Professor Teresa Wright looks at how, when, and why Chinese individuals and groups have engaged in protests and how the targets of their complaints have responded; thus shedding light on the stability of China’s existing political system and its likely future trajectory.
100 Years of the Chinese Communist Party
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China’s Communist Party turns 100 next week. This is the Party’s 72nd year in control of China, passing the 71 years that the Institutional Revolutionary Party (PRI) ruled Mexico and approaching the Soviet Union’s Communist Party’s 74 years in power. China’s Communist Party has proven itself adaptable and resilient. It guards its monopoly on power jealously and, under Xi Jinping, the Party has reasserted its authority in realms ranging from the arts and business to religion and universities. Control has also been tightened in regions such as Xinjiang and Hong Kong.
As the charts below attest, the Party remains small relative to China’s population, but has worked to draw upon a wider swath of society. Almost twenty years ago, the Party began to welcome business people as members. Some of China’s richest people are members, but through sanctions on several high profile individuals, the Party has reminded all it is in charge.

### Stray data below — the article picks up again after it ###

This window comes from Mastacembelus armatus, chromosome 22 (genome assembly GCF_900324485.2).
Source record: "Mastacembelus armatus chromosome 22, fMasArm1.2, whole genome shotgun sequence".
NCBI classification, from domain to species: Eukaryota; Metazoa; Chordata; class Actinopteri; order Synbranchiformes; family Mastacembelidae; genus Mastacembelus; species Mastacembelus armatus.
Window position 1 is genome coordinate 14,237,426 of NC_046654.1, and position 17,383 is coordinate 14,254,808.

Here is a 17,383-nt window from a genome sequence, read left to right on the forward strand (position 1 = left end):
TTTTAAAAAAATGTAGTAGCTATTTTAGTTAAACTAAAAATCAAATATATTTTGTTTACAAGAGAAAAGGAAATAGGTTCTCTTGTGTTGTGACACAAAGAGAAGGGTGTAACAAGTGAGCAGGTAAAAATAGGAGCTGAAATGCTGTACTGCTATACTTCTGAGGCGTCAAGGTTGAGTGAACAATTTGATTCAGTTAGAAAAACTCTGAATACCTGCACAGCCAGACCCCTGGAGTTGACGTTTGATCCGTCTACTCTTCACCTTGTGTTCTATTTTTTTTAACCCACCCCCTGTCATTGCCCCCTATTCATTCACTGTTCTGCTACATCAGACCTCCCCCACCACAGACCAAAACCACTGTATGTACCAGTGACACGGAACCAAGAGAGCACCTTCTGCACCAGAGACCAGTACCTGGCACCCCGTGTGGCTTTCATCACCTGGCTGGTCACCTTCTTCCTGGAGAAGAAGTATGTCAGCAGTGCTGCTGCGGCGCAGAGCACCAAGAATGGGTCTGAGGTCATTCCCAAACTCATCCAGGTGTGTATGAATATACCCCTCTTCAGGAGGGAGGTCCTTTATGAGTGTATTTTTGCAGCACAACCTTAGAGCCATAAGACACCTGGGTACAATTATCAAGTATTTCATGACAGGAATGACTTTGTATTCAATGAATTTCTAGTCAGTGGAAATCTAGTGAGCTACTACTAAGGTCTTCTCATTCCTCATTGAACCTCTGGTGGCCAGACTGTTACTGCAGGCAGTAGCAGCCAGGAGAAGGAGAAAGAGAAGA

In the documents section of our website, you can access the Party’s constitution, important speeches and reports on the Party and its work. The website also offers presentations and documents about two of Xi Jinping’s signature programs: realizing the China Dream and linking others to China through the Belt and Road Initiative. We hope you’ll join us next Tuesday for a discussion with historian Timothy Cheek about ideology and contestation in China’s Communist Party from the 1940s to today.